Route variations over the years

1st Dec 2019

  1992  2012  2015 2017-19
DAY 1 44.8km / 3,184m 57.39km / 4,802m 49.3km / 3,823m 52km / 3,800m
DAY 2 53.0km / 3,091m 52.79km / 3,700m 53.9km / 3,544m 58km / 3,600m
DAY 3 59.5km / 3,084m 66.80km / 3,894m 68.3km / 3,712m 71km / 3,500m
DAY 4 65.1km / 1,783m 68.15km / 2,417m 64.0km / 2,273m 71km / 2,400m
DAY 5 67.4km / 2,004m 55.61km / 2,273m 56.5km / 2,313m 63km / 2,200m
TOTAL 289.8km / 13,146m 300.7km / 17,086m 292.0km / 15,665m 315km / 15,500m

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Route Variations 2017 – 2019

The course is broadly the same as in 2017 with a few key changes which are often due to the increased number of participants and the responsibility we have to minimise our impact on the flora and fauna.

  • Checkpoint Guidance Times have been updated to better reflect participant data and Cut-Offs.
  • Very minor route changes - some due to access and ecological considerations, and other small improvements.
  • There is an increase in the amount of 'Mandatory Route' - some sections that were 'Recommended' in 2017 are now 'Mandatory'. All Mandatory Routes now start at a Checkpoint.
  • The map and Viewranger GPX files have been improved to be better synchronised/aligned.
  • We have reduced the number of Checkpoints - removing a number but also adding in some new ones which coincide with the start of sections of Mandatory Route.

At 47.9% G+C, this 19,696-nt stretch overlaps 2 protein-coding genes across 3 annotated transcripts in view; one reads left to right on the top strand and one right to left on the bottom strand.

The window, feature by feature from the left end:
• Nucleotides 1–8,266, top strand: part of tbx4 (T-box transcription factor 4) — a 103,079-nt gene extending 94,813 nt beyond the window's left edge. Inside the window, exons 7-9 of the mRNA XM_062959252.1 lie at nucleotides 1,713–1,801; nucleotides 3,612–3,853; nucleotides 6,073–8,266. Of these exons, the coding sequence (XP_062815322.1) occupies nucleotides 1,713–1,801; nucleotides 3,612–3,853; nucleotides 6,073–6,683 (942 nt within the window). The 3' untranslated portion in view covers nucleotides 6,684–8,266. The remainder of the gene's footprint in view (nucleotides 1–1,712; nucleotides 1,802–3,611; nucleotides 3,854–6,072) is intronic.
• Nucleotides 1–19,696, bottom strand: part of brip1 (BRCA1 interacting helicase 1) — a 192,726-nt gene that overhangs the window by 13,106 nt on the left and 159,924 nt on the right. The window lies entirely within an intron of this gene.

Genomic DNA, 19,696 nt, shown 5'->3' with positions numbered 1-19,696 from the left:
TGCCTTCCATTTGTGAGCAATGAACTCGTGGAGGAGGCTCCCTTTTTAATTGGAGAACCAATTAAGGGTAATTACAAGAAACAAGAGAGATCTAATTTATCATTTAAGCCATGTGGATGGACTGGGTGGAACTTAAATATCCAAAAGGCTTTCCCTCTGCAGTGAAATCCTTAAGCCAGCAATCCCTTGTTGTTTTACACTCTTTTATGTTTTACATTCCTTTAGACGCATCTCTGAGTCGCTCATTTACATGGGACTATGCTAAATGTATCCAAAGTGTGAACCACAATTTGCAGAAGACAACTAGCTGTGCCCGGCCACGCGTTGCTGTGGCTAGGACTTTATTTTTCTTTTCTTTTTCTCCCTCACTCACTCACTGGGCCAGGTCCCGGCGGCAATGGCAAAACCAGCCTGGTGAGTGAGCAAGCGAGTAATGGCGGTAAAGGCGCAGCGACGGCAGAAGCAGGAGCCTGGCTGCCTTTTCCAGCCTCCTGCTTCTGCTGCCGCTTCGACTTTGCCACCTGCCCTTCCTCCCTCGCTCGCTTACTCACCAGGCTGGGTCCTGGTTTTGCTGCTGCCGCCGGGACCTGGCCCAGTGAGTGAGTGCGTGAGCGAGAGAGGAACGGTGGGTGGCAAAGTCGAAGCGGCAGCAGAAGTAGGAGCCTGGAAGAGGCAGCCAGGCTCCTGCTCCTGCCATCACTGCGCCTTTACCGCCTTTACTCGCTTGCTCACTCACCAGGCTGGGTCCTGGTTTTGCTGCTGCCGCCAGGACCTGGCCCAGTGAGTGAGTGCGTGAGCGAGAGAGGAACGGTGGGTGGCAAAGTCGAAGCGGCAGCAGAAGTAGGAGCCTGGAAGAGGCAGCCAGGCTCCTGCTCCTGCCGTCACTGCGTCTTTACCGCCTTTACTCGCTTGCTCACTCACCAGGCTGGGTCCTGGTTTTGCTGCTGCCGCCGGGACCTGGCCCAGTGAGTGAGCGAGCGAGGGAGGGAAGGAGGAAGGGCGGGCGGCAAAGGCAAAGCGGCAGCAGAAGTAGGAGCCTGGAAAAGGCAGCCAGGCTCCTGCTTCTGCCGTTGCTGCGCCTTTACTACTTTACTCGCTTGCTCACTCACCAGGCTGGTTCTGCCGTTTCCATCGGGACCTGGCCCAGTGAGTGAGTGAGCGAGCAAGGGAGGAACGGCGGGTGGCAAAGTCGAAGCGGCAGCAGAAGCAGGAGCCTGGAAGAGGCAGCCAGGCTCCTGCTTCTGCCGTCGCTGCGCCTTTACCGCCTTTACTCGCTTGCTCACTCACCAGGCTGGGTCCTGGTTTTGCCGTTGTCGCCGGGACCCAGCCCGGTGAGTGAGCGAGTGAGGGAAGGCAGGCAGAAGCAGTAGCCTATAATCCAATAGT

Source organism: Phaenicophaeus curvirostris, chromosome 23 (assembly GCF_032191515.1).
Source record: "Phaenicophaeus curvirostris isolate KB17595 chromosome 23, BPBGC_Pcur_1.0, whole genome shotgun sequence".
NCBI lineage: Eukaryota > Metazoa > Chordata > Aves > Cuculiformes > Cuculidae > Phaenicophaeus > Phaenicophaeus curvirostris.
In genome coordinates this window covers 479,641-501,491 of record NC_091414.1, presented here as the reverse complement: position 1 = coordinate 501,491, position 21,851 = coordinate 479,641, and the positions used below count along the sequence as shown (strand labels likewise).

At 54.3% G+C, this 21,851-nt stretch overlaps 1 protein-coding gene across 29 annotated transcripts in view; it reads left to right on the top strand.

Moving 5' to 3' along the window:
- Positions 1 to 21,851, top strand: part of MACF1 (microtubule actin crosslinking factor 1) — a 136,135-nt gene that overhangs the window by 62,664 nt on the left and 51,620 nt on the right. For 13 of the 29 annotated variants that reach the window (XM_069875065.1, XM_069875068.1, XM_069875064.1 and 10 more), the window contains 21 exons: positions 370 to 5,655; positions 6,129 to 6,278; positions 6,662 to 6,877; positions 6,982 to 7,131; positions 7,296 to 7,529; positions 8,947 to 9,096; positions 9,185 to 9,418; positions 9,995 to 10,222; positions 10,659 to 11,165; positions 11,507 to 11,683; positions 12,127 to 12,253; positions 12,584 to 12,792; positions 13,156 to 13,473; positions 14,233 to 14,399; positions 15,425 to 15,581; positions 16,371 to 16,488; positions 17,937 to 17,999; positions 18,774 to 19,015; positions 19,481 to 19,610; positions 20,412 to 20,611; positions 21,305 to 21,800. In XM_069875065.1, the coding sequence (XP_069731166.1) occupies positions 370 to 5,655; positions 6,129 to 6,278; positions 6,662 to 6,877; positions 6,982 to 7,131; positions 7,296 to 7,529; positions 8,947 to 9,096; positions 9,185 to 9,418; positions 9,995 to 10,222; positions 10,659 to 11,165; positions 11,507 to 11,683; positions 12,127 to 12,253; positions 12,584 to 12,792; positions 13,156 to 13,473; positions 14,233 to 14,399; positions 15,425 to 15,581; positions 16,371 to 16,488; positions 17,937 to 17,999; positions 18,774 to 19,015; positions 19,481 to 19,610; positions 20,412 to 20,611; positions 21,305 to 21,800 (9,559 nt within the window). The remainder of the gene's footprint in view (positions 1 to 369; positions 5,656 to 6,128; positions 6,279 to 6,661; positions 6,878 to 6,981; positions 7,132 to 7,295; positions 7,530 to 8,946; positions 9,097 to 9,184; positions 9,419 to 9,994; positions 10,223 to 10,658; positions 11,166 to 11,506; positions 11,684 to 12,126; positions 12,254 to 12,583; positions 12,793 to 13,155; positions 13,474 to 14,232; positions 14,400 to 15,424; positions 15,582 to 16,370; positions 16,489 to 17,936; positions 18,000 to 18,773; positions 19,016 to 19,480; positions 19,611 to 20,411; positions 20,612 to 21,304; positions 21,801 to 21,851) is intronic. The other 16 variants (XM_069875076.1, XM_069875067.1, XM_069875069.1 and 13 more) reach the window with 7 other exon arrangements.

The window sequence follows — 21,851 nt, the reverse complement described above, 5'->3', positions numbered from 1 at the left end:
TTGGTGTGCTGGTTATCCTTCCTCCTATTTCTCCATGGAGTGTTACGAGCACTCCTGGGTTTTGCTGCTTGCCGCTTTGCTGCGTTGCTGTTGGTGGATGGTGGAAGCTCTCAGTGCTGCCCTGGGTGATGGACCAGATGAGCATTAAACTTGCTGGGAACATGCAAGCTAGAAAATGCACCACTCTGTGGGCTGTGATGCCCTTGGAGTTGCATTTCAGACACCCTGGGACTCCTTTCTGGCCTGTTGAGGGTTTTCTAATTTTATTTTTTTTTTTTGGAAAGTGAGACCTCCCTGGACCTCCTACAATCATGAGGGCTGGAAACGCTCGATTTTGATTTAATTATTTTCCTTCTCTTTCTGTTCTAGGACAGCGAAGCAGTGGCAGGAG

• There is a change to the Cut-Off time on Day 1 at Pen-y-Pass Youth Hostel (to 17:15). This is to take into account the increased number of participants starting the race and the time it will take to leave Conwy at the start of the race.
  • There is a change to the Cut-Off at Abergwesyn on Day 4 (to 20:00).

Main route changes include:

Day 2

  • A revised descent to Tanygrisiau Reservoir, using a footpath.
  • A simpler mandatory routing for the final 4km including the use of a Toll Bridge (toll will be pre-paid on race day!).

Day 4

  • A new long section of mandatory route at the beginning of this day (was a late change in 2017).
  • A revised descent route to the Elan Village road and Support Point.
  • A revised ascent route to Drygarn Fawr.

Day 5

  • A new route over Fforest due to new forestry work (Note that Fforest is all private land and reconnoitring is not allowed. We have secured special permission to cross for the race itself, but not for any other access). 
  • A change in the route across the Black Mountain.
  • A long revised section of Mandatory Route at the end of this day, after the final hill checkpoint of Tair Carn Isaf.


Day 2 of the Dragon's Back Race

Heading over the Rhinogydd on day 2 of the 2017 race ©Guillem Casanova


Route Variations 2015 – 2017

We do not wish to continually reinvent the route and fundamentally there was very little change to the 2017 route (when compared to the 2015 route). However, there were a number of small incremental changes made to the route in 2017 that meant the overall distance increased from 2015. The reasons:

  • Most importantly we have measured the actual route on the ground more accurately, and the overall distance was under-reported in previous years.
  • It was not possible to arrange access to Carreg Cennen Castle (the finish for previous races) in 2017 due to landowner permissions, and the route has been extended on Day 5 to a new finish at Tregib Sports Facilities in Llandeilo.